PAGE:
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Spine (Phila Pa 1976). 1989 Apr;14(4):451-4.

Rationale for spinal fusion in lumbar spinal stenosis.

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University of Alabama, Birmingham.


In order to define the indications for spinal fusion in patients undergoing decompression for lumbar spinal stenosis, 114 patients surgically treated were reviewed. Follow-up was 24 to 108 months. Patients were grouped into four categories: 15 with lateral recess stenosis, 45 with central-mixed stenosis, 43 with stenosis following prior lumbar surgery(s), and 11 with scoliosis and spinal stenosis. Only two patients with lateral recess stenosis underwent fusion with fair results. Approximately one-third of those with central-mixed stenosis required a fusion. Results were good in 70%. In those with stenosis following prior lumbar surgeries, although not statistically significant, those who had concomitant decompression and arthrodesis had a better outcome than those in whom decompression only was done. Patients with scoliosis and stenosis had decompression for significant motor and reflex deficits and fusion over the length of their major curves. Patients having decompression for lumbar stenosis with degenerative spondylolisthesis, isolated disc resorption with degenerative facet joints, intervertebral disc disease with instability, and those with scoliosis with multidirectional instabilities benefit from concomitant spinal fusion.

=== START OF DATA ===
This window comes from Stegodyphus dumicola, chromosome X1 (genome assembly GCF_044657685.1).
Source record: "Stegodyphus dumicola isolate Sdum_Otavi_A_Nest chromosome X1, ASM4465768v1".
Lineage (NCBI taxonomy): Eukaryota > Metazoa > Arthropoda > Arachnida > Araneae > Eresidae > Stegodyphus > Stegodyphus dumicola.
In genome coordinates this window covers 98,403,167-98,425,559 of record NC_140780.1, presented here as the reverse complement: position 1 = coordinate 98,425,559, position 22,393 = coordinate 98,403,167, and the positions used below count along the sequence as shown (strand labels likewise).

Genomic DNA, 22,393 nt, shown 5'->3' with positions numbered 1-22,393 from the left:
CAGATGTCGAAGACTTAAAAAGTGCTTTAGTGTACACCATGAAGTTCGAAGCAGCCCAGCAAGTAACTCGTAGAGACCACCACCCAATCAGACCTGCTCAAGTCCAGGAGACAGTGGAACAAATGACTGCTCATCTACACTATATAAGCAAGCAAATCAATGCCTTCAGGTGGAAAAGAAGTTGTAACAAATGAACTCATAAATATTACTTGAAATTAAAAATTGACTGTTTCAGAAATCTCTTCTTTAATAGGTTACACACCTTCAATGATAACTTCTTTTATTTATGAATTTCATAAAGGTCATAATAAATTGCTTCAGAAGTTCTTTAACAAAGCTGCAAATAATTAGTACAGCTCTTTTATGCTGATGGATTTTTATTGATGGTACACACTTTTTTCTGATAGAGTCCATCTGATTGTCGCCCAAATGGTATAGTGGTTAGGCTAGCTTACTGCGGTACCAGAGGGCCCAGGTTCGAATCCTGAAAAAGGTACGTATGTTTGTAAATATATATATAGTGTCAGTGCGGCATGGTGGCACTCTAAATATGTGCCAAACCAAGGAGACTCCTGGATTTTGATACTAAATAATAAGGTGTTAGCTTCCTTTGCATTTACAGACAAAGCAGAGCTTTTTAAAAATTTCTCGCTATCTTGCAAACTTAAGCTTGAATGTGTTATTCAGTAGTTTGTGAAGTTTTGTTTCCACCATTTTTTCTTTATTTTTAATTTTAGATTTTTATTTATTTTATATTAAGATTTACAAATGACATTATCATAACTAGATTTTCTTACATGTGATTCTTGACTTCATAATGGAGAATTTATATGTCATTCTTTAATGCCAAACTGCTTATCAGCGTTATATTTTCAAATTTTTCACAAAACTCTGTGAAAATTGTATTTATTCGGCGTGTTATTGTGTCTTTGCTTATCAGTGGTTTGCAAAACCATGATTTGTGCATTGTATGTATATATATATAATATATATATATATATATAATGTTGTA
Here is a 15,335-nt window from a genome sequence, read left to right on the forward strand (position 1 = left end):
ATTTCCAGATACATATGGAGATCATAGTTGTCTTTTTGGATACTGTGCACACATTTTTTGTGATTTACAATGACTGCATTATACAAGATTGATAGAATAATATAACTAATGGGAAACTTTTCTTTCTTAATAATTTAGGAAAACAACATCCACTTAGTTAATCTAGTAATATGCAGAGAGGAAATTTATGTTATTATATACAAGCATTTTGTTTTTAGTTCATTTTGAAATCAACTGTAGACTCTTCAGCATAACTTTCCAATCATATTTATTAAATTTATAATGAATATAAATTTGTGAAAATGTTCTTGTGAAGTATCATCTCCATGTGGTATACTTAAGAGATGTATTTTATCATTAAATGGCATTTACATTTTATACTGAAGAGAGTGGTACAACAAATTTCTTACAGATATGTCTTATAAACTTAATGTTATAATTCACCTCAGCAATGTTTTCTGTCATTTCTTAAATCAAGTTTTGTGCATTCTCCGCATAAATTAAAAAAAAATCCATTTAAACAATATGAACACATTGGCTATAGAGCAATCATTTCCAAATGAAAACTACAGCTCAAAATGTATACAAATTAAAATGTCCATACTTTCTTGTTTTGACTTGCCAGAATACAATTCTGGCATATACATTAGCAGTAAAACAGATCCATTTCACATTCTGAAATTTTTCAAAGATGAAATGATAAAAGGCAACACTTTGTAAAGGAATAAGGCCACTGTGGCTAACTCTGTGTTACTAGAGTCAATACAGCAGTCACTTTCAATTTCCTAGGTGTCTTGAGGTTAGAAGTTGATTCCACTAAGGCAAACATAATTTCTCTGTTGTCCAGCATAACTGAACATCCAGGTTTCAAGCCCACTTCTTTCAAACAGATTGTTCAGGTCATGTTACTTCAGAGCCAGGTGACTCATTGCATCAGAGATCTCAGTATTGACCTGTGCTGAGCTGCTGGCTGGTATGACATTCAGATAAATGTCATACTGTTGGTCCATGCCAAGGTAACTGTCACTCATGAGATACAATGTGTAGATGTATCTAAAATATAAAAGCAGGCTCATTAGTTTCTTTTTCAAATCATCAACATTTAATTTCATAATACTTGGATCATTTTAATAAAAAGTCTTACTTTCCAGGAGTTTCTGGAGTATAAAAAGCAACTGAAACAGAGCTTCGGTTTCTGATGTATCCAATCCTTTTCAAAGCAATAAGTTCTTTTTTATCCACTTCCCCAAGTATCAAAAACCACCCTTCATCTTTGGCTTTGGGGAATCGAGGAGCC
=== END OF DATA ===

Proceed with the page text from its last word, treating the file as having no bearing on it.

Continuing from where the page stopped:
[Indexed for MEDLINE]

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